The Balmainiacs of 1909Sean Fagan of RL1908.com
It was the most dramatic action ever taken by a rugby league club – the 1909 Balmain team forfeited the premiership Final. Arguments have raged as to what led to Balmain’s actions, and the day’s events have caused the ‘Tigers’ and the South Sydney Rabbitohs to generally harbour nothing but ill-will towards each other ever-since.
The seeds of the dramatic events of 1909 lay in the years before rugby league was formed, back when Balmain and Souths were rugby union clubs. In 1900 the Metropolitan Rugby Union (MRU) replaced the private clubs of the 1800s with district clubs. This was done to more evenly distribute the talent between clubs, and to build upon the growing support for suburban based clubs.
While Balmain had use of ‘the best ground in the colony’ in Birchgrove Park [Oval], the MRU inexplicably ignored its ‘home-and-away’ scheduling for club matches, and refused to allocate South Sydney matches anywhere but at the SCG or Sports Ground.
Between 1900 and 1906, Souths and Balmain had met 14 times, yet the ‘red-and-greens’ had only twice been required to play at Birchgrove.
While most clubs trained indoors at night or on fields under moonlight, Souths and Easts had exclusive use of the lights of the Sports Ground. Understandably, other clubs, particularly Balmain and Norths felt that Souths and Easts were receiving favourable treatment.
The newspapers and opposing fans had come to call the Balmain club “the Balmainiacs”. Unafraid to vent their feelings, especially at home games, Balmain were not the most popular club amongst Sydney ‘rugbyites’.
When the opportunity came to join the newly formed rugby league in the early months of 1908, most rugby union clubs lost approximately half of their players and members. In Balmain’s case, the League got just about everybody.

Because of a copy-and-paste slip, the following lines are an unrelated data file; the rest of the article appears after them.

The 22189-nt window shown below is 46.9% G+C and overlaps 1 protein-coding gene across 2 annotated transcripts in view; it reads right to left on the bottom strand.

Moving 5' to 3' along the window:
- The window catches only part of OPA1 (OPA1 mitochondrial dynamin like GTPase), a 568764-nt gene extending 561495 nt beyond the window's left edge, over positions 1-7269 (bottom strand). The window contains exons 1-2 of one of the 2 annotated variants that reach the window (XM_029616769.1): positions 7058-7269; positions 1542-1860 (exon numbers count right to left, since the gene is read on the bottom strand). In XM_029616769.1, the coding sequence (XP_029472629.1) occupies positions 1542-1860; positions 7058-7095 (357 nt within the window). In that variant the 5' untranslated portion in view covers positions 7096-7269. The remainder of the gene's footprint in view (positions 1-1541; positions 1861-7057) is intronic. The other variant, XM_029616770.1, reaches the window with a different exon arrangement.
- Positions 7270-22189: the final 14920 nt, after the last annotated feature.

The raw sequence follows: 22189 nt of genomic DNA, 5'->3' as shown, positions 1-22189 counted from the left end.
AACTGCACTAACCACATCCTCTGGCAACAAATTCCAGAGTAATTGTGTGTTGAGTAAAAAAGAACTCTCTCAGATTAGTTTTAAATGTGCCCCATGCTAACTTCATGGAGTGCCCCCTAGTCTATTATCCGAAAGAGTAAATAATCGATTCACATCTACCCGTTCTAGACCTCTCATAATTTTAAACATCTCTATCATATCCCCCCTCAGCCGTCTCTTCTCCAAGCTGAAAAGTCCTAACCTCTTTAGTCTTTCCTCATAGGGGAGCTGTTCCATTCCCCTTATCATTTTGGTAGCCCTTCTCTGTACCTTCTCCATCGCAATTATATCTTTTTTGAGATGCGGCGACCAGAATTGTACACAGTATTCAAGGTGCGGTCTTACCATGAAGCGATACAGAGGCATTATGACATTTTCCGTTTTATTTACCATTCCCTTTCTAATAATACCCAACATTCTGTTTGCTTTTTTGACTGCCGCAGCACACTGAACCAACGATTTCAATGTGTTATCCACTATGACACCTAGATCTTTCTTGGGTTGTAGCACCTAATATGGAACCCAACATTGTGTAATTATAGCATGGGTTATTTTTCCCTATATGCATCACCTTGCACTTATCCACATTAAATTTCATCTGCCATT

When the Balmain Union club held its first meeting of 1908, all the district’s League supporters attended and voted against the election of every official for the coming season.
While they really had no cause to even be at the Union club’s meeting, the presence of the League supporters prevented the Union club from being formed for the coming season. The MRU organised the follow-up meeting for the same night as the next Balmain League meeting, just so it could carry on its business.
By the start of the 1909 season, the NSWRL was in a dire financial crisis – its founding fathers, James Giltinan, Victor Trumper and ‘Harry’ Hoyle, all lost their positions.
Under the stewardship of North Sydney’s Alexander Knox, the NSWRL convinced the clubs to forgo their gate receipts from matches, and hand it all over to the League.
It quickly became apparent to Knox that the only club attracting reasonable crowds was Balmain at Birchgrove Park. Consequently, Balmain were given a home game in almost every round. As a result, they enjoyed great on-field success and climbed the premiership ladder. Balmain reached the Final against South Sydney.
However, as Souths had won the minor premiership by two points, the NSWRL play-offs system meant that Balmain had to beat them in the Final, and then beat them again in a second Final to claim the title. It seemed unlikely.
Balmain lobbied the NSWRL to schedule the Final at Wentworth Park, which was half-way between the two districts. The League refused, and put the match on at the Agricultural Ground – Souths home field.